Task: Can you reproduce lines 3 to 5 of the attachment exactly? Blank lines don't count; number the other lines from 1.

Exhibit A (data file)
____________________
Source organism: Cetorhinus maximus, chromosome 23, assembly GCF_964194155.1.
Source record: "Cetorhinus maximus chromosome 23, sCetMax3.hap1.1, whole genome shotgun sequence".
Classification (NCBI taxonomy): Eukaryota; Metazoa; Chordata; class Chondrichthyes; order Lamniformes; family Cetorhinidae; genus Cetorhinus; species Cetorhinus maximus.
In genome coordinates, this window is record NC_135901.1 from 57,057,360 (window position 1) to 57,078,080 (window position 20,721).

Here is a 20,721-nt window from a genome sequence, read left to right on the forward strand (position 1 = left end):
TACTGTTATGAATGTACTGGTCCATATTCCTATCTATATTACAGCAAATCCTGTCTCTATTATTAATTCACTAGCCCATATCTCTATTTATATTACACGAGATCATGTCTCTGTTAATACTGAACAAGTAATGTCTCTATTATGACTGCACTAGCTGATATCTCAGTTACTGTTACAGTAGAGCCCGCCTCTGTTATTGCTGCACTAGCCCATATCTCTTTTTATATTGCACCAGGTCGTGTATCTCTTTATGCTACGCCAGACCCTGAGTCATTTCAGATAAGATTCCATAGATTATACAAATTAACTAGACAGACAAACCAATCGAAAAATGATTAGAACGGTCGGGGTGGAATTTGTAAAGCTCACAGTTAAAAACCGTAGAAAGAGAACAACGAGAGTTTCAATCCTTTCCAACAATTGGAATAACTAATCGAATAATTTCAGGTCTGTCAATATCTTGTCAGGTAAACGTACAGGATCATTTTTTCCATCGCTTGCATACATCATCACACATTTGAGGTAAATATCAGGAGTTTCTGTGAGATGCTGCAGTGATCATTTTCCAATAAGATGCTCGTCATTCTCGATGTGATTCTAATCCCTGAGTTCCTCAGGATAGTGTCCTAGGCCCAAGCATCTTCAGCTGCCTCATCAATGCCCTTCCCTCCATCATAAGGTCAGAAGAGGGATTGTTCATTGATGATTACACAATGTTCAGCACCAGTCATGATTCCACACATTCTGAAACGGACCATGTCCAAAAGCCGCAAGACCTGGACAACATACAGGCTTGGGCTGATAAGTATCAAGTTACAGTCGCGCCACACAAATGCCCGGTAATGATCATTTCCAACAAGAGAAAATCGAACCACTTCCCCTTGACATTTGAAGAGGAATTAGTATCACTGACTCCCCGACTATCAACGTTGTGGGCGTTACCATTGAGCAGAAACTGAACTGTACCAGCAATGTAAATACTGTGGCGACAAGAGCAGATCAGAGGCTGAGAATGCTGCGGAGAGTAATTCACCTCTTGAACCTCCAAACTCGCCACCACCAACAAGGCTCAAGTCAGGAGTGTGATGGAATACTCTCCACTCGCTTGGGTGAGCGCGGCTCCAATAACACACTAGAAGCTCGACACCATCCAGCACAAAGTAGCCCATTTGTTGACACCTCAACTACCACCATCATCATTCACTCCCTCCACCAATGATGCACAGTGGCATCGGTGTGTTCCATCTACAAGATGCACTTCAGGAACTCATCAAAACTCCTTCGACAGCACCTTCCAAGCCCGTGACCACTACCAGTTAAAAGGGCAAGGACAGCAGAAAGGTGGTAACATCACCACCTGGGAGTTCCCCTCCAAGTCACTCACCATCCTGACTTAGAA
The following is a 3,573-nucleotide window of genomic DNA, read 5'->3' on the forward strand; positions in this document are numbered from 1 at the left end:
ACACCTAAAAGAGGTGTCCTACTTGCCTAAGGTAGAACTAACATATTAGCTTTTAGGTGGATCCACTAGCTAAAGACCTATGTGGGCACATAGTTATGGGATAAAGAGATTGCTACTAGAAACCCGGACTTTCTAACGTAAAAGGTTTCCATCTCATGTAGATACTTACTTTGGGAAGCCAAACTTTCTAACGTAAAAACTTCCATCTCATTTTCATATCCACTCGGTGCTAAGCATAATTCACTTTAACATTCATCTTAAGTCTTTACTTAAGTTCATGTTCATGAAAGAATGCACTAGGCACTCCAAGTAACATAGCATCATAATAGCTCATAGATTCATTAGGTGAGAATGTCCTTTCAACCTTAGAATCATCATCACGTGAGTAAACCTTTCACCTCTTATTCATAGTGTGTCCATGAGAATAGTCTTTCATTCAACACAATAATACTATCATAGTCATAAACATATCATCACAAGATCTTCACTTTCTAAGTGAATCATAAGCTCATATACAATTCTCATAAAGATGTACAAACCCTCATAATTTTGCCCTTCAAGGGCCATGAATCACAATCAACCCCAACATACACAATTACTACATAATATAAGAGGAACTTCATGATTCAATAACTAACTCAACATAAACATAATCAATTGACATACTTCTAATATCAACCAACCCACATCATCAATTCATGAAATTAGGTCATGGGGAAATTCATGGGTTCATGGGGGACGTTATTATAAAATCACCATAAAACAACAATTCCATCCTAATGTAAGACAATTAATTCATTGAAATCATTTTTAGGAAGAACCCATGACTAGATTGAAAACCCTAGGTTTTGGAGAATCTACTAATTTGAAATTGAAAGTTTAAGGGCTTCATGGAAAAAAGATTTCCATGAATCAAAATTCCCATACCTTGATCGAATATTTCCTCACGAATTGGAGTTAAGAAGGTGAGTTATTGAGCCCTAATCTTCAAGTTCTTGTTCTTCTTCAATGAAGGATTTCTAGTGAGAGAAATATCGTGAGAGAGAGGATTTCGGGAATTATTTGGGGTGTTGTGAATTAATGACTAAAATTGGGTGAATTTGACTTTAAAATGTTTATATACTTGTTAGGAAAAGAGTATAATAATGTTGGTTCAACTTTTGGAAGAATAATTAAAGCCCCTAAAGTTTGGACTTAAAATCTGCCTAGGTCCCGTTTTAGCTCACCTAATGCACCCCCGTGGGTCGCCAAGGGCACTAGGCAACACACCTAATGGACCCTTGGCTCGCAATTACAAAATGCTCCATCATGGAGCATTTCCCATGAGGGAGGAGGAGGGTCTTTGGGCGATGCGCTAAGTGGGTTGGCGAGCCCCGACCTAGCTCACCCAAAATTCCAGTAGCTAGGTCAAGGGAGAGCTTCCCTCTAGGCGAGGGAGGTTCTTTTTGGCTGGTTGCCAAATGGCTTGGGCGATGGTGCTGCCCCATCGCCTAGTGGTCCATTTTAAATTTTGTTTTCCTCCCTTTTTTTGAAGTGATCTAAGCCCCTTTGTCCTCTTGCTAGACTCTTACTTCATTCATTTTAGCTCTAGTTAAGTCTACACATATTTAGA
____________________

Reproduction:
Classification (NCBI taxonomy): Eukaryota; Metazoa; Chordata; class Chondrichthyes; order Lamniformes; family Cetorhinidae; genus Cetorhinus; species Cetorhinus maximus.
In genome coordinates, this window is record NC_135901.1 from 57,057,360 (window position 1) to 57,078,080 (window position 20,721).

Here is a 20,721-nt window from a genome sequence, read left to right on the forward strand (position 1 = left end):